Ideas with Impact
UNB Faculty of Management

Study of how parents choose child care services suggests improvements to current NB childcare system

Author: Katie Kim

Posted on Jun 4, 2018

Category: Faculty

With the increase of dual income families, child care services are more needed than ever. “These increases in demand, combined with the personal and societal benefits of children attending child care centers make the child care sector an area of critical interest within Canada,” said Dr.  Hsin-Chen Lin and Dr. Jane Dunnett, both marketing professors in the faculty of business administration at the University of New Brunswick Fredericton.

Lin and Dunnett co-wrote an article, An exploration of parental preferences for child care services in Canada, published in Services Marketing Quarterly in January that has important implications for the child care system in New Brunswick. The study explains parental preferences for childcare services according to their income levels and suggests improvements to the current NB childcare system.

The professors were initially studying how parents choose child care facilities in New Brunswick. When collecting their data, however, they realized that the parents who used child care services were mainly high-income earners. This led them to research how parents with differing incomes choose child care services differently.

“The current research has implications for government policymakers as it can clarify the preferences and needs regarding child care services for low-income parents,” said Lin and Dunnett, adding that low-income parents may currently lack options that meet their needs.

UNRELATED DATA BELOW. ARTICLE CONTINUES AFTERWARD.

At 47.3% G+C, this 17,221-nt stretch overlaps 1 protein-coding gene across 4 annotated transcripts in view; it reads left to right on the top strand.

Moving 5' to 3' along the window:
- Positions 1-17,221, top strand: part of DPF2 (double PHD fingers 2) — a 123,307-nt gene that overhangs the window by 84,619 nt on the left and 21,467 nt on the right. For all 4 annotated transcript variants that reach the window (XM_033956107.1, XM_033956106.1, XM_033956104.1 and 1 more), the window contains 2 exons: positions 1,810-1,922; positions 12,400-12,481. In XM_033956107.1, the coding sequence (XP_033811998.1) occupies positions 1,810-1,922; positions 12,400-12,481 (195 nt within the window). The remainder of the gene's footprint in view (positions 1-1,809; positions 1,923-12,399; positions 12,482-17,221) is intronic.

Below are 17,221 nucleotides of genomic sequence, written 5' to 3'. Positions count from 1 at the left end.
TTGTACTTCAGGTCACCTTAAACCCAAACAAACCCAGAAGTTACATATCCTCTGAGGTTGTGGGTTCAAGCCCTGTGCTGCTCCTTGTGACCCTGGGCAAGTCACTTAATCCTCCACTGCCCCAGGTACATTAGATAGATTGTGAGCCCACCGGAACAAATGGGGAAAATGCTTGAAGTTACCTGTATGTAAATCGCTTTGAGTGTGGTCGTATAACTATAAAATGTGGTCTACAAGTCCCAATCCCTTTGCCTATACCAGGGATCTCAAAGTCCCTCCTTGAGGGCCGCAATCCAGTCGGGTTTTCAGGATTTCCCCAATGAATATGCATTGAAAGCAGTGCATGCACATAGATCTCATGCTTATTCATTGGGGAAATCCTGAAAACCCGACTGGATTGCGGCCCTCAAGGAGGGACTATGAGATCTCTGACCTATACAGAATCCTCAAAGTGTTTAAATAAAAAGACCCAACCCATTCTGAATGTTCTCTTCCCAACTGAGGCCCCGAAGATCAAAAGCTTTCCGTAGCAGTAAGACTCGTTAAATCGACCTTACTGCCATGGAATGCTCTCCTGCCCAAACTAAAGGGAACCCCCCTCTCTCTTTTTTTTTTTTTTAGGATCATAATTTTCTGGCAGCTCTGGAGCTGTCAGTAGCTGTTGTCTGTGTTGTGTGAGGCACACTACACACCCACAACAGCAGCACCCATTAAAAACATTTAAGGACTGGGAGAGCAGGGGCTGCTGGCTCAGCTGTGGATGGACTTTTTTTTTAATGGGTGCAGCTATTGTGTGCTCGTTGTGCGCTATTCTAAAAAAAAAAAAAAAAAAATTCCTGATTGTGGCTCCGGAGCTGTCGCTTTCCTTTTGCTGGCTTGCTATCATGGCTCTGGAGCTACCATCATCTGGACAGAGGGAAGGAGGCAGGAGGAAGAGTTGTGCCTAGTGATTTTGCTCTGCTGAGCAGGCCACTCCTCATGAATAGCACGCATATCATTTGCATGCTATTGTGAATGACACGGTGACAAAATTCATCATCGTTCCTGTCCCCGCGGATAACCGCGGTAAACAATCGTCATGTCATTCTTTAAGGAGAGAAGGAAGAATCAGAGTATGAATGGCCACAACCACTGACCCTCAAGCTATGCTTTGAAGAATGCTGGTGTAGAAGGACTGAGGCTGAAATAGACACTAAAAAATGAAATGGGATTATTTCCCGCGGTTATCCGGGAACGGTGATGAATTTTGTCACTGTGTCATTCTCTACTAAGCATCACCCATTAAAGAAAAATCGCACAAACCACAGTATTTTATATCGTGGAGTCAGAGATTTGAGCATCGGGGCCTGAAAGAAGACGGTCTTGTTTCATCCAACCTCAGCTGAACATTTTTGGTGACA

One of the barriers to parents’ use of child care facilities is simply a lack of awareness. According to the data collected by Lin and Dunnett, only 62.5% of eligible families were aware of the government subsidies. Another is the mismatch between the preferences of low-income parents and the available options. For instance, low-income parents have been found to prefer the lowest price point over the middle and highest price points, as opposed to high-income parents who preferred the lowest price point only over the highest price point. High-income parents also put a greater emphasis on the facility being located in a convenient place than low-income parents.

“If child care providers target products to meet the preferences of high-income parents, [for example], by sacrificing a low price point for greater convenience, low-income parents might avoid child care services due to a lack of desirable and/or affordable options.”
The implication of the study goes beyond providing a better child care experience. Lin and Dunnett said that enrolling children in childcare services have been linked to better academic and career success later on in their lives.

“Therefore, the current results suggest that government policy makers concerned with reducing educational and financial inequality within (Atlantic) Canada and other similar countries should develop and promote assistance programs that are accessible and appealing to low-income families,” said Lin and Dunnett.

Lin and Dunnett hope that the study will promote better communication of childcare services, better alignment of childcare services with the preferences of lower income families and better coordination between policy makers and child care service providers. As the New Brunswick government has recently announced a large investment in daycare facilities, the authors are hopeful that their findings will help highlight the importance of these initiatives to support low-income families. On the academic side, the professors hope that this study will lead to further investigation of the impact of government investment in child care services and the benefit they have on children over time.

In conclusion, Lin and Dunnett state, “Children are the users of the daycare and the parents are the decision makers of the child care services. We focus on the parents, policy makers, child care service providers, and researchers in the study with the hopes that children from the lower income families will have more opportunities to enroll in the childcare services and have better academic and career success in the future.”  

Photo:  A new study by UNB marketing professors (L-R) Dr. Jane Dunnett and Dr. Hsin-Chin Lin investigates how parents select childcare services according to their income levels and suggests improvements to the current NB childcare system.

For more information, contact Liz Lemon-Mitchell.

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